After a moving speech by retired Gen. Stanley McChrystal on Nov. 18 at the Potomac Officers Club, government-contracting executives went beyond the call of duty, partnering with the Wounded Warriors Project to donate basic needs to soldiers serving abroad.
McChrystal spoke at a luncheon sponsored by the Potomac Officers Club, a private organization connecting Washington, D.C.-area luminaries from the government-contracting world. Among others, the audience included retired military officials such as four-star Navy Adm. and former leader of U.S. Central Command William Fallon, and representatives of Wounded Warriors partner companies such as Raytheon.
“Along with our organizations, Bob Seitz and I wanted to do something in honor of the wounded warriors and troops that attended the December Potomac Officers Club meeting,” she explained.
Like many GovCon executives, Booz Allen Hamilton’s Seitz has a personal connection with the cause: He served in the U.S. Army’s 101st Airborne Division during the Vietnam War.
During the meeting, Seitz asked everyone to participate in the program. All attendees received a card that included the addresses of service members in Iraq and Afghanistan and listed materials soldiers had requested.
The GovCon executives in attendance did not disappoint, sending more than 1,000 boxes to troops. Zimmerman said she was “extremely proud and humbled” that the cause was taken up so enthusiastically.
The efforts may have been small – only costing each participant about $10 – but they were much appreciated by the troops. Soldiers sent their thanks along with pictures of the gifts being opened around the Christmas tree, Zimmerman said.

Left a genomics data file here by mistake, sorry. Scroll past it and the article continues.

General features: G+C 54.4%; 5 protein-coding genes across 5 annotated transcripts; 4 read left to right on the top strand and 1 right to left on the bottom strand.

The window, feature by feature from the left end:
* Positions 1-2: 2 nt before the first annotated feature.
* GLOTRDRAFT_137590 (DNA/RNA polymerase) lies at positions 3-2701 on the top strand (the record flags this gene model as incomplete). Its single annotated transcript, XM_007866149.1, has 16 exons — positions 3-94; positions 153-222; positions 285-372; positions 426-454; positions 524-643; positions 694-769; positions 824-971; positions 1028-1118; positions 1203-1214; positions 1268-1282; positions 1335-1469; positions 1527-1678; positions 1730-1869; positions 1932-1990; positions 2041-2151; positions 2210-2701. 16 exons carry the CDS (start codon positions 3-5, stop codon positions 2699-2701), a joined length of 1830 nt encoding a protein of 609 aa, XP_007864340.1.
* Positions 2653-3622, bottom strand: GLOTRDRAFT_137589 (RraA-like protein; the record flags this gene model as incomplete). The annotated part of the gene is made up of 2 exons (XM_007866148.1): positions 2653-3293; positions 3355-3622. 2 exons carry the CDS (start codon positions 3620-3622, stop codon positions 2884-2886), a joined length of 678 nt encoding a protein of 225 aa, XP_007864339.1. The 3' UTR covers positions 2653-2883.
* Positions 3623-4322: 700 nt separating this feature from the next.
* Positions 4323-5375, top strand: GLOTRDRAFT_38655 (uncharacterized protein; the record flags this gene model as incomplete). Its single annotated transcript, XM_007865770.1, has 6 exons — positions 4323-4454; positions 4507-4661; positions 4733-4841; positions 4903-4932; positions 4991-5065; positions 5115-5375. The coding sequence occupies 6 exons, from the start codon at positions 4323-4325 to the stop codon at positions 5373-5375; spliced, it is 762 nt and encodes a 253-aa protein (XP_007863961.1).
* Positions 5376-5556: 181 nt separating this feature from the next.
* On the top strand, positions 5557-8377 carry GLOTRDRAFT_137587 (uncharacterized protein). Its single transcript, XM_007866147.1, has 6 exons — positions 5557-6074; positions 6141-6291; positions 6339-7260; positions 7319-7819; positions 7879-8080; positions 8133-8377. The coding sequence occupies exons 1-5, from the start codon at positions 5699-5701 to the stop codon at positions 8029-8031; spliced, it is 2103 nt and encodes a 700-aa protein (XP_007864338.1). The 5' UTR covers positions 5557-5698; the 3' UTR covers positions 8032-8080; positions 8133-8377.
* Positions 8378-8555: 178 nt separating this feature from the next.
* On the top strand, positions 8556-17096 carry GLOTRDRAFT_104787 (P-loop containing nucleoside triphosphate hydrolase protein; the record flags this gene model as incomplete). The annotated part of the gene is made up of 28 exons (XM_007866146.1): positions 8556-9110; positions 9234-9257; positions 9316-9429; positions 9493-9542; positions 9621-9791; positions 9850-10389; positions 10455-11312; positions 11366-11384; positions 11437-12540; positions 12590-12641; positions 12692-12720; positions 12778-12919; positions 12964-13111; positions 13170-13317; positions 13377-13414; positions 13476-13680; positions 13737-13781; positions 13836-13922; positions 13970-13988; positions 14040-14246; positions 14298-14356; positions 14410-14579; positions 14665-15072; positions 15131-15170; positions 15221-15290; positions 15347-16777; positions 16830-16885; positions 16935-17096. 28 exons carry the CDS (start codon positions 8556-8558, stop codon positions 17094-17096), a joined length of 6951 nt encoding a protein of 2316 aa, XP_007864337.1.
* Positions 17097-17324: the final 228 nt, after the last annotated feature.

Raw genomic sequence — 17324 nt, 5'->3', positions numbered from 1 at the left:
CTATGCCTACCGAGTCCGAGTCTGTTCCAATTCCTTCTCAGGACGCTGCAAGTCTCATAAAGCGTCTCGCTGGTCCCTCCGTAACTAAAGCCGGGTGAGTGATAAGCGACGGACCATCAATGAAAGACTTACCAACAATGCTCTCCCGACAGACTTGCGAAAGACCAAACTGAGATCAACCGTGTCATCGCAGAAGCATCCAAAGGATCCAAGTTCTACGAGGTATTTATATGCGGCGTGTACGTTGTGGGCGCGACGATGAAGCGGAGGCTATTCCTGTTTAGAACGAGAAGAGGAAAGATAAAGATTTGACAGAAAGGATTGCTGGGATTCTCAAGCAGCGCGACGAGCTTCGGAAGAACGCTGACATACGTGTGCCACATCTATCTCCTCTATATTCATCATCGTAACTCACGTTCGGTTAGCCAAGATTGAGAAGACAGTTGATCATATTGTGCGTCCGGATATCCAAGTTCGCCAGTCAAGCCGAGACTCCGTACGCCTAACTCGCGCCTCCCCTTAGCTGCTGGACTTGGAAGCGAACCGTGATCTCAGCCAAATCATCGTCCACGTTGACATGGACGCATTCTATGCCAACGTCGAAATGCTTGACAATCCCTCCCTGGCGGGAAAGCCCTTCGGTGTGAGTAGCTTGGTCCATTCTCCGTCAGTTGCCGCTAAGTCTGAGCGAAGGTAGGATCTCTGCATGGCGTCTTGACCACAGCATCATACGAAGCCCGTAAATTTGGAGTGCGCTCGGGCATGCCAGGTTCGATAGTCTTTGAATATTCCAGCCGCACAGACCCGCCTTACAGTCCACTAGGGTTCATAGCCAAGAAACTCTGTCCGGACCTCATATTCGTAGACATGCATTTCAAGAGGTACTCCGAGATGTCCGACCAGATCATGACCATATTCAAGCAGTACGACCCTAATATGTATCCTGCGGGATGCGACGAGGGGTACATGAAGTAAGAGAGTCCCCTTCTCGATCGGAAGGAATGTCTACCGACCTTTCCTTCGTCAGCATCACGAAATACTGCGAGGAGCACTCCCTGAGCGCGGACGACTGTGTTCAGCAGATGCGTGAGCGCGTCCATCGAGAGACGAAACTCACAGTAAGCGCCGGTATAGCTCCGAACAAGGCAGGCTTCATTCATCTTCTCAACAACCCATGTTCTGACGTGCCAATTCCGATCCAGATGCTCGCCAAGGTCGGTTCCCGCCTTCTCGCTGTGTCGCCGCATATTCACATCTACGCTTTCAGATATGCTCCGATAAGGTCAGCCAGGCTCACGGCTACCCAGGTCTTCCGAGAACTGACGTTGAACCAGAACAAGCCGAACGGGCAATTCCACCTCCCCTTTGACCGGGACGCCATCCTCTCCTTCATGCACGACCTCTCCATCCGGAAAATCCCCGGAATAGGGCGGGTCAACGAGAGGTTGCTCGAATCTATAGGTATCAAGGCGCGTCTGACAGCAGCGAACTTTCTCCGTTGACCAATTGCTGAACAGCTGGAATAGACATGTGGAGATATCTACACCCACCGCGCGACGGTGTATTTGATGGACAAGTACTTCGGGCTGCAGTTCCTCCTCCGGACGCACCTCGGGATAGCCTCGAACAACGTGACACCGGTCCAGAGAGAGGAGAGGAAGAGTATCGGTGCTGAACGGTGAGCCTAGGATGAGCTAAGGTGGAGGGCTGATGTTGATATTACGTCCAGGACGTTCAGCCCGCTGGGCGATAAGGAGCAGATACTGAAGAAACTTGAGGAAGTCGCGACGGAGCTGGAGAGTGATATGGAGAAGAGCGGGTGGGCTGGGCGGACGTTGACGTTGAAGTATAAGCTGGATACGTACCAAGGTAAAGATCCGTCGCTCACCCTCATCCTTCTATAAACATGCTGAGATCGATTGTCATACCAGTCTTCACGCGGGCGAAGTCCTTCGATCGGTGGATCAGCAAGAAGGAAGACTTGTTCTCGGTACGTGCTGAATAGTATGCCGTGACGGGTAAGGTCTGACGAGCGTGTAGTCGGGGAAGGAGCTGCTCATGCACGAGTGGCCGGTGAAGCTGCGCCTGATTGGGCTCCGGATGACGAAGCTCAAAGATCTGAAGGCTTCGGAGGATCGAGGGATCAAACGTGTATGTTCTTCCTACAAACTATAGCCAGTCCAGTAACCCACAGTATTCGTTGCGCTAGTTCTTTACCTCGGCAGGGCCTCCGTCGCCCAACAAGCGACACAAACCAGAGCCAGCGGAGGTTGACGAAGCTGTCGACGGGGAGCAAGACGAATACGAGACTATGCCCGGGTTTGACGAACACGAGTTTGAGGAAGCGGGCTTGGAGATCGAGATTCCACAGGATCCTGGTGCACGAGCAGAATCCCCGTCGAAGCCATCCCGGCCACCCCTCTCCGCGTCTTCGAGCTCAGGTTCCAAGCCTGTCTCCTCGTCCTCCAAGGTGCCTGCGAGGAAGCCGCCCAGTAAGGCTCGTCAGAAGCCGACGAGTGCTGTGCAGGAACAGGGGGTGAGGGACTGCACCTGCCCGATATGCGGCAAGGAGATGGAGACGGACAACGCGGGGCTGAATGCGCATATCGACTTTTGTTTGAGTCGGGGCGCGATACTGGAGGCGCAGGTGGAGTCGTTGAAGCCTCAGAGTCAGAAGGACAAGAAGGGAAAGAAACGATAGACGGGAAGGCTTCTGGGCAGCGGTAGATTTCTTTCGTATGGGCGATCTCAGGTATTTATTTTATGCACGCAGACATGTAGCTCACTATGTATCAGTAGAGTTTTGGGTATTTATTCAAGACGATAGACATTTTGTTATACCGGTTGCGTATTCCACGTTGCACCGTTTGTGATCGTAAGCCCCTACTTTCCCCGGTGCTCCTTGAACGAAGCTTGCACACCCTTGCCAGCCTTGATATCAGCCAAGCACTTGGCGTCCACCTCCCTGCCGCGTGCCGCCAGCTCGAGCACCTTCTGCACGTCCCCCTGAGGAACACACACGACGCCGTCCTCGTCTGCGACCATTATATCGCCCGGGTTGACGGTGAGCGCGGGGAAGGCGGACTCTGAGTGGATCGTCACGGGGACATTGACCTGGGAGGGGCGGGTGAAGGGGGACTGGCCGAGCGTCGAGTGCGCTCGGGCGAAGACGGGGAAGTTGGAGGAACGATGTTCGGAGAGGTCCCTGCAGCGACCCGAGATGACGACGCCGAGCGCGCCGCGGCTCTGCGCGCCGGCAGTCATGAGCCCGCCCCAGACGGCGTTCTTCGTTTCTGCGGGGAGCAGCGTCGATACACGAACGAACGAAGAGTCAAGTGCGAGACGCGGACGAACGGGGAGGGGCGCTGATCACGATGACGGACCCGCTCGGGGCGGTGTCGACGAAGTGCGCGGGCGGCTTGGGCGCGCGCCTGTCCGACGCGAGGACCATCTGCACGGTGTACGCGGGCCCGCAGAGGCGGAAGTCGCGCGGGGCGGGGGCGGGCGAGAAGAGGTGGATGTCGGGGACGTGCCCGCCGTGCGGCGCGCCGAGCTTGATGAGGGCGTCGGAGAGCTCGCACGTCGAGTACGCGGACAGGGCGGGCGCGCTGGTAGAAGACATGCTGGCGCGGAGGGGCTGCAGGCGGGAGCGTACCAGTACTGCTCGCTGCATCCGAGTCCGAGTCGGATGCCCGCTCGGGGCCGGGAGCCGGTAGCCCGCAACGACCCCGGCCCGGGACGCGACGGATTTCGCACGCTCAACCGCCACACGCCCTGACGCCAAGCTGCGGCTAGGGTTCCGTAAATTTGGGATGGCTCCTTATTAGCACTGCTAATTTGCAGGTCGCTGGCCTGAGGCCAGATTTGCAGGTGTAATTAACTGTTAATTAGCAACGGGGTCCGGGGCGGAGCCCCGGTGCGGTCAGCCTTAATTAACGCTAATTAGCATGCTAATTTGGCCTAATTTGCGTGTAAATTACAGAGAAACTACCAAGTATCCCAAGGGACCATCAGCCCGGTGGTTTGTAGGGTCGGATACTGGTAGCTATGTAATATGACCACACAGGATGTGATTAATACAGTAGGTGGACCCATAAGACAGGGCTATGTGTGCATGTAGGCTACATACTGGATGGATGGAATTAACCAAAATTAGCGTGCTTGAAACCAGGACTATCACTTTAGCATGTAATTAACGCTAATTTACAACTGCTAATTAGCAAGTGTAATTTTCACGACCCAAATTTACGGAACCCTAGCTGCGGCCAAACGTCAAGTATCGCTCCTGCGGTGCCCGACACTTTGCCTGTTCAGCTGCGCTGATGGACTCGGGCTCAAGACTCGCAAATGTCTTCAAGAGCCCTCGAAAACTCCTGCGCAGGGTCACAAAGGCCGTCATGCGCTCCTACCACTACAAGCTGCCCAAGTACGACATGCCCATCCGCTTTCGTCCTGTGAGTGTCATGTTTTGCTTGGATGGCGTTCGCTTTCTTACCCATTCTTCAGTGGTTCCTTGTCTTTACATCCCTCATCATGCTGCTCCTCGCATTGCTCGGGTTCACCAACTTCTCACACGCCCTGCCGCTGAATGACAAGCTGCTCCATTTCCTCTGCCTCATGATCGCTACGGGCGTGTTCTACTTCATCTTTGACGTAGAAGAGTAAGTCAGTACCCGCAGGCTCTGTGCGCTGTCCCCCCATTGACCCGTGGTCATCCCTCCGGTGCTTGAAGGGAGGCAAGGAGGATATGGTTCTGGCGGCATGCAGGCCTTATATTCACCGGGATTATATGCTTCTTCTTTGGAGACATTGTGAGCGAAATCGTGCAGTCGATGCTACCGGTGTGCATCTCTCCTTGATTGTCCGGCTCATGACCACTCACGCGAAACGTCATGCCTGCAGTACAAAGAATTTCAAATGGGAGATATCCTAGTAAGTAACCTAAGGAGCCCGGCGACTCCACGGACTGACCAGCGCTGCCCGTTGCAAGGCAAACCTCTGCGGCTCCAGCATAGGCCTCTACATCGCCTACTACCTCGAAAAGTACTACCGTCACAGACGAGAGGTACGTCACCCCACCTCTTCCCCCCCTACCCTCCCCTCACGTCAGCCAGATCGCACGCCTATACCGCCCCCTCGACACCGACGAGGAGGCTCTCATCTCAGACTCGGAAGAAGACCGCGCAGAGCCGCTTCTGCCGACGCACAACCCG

“Knowing what this community did for those kids, who are protecting our freedom — it makes my heart glow to be an American,” she added. “It’s simply amazing.”
From one warrior to another, McChrystal was introduced in a heartfelt speech by retired U.S. Marine Corps Lt. Gen. John Sattler, former director for strategic plans and policy of U.S. Joint Chiefs of Staff. Sattler, who served in Operation Iraqi Freedom, recognized firsthand the sacrifices demanded from soldiers in battle.
In his keynote, McChrystal spoke about “standing tall” in support of U.S. troops and thanked those who sacrificed so much for the freedom Americans enjoy. The four-star general most recently led joint U.S. and international forces in Afghanistan, the culmination of a 34-year military career.
McChrystal also recognized the contributions of those companies with employees seated in the audience, whose dedication and sacrifice among their own ranks, he said, have helped build one of the most successful militaries of all time.
Since his retirement last year, McChrystal has not missed a beat: He taught a Yale University graduate course on leadership in fall 2010 and was a speaker at the TED2011 conference in Long Beach, Calif. ♦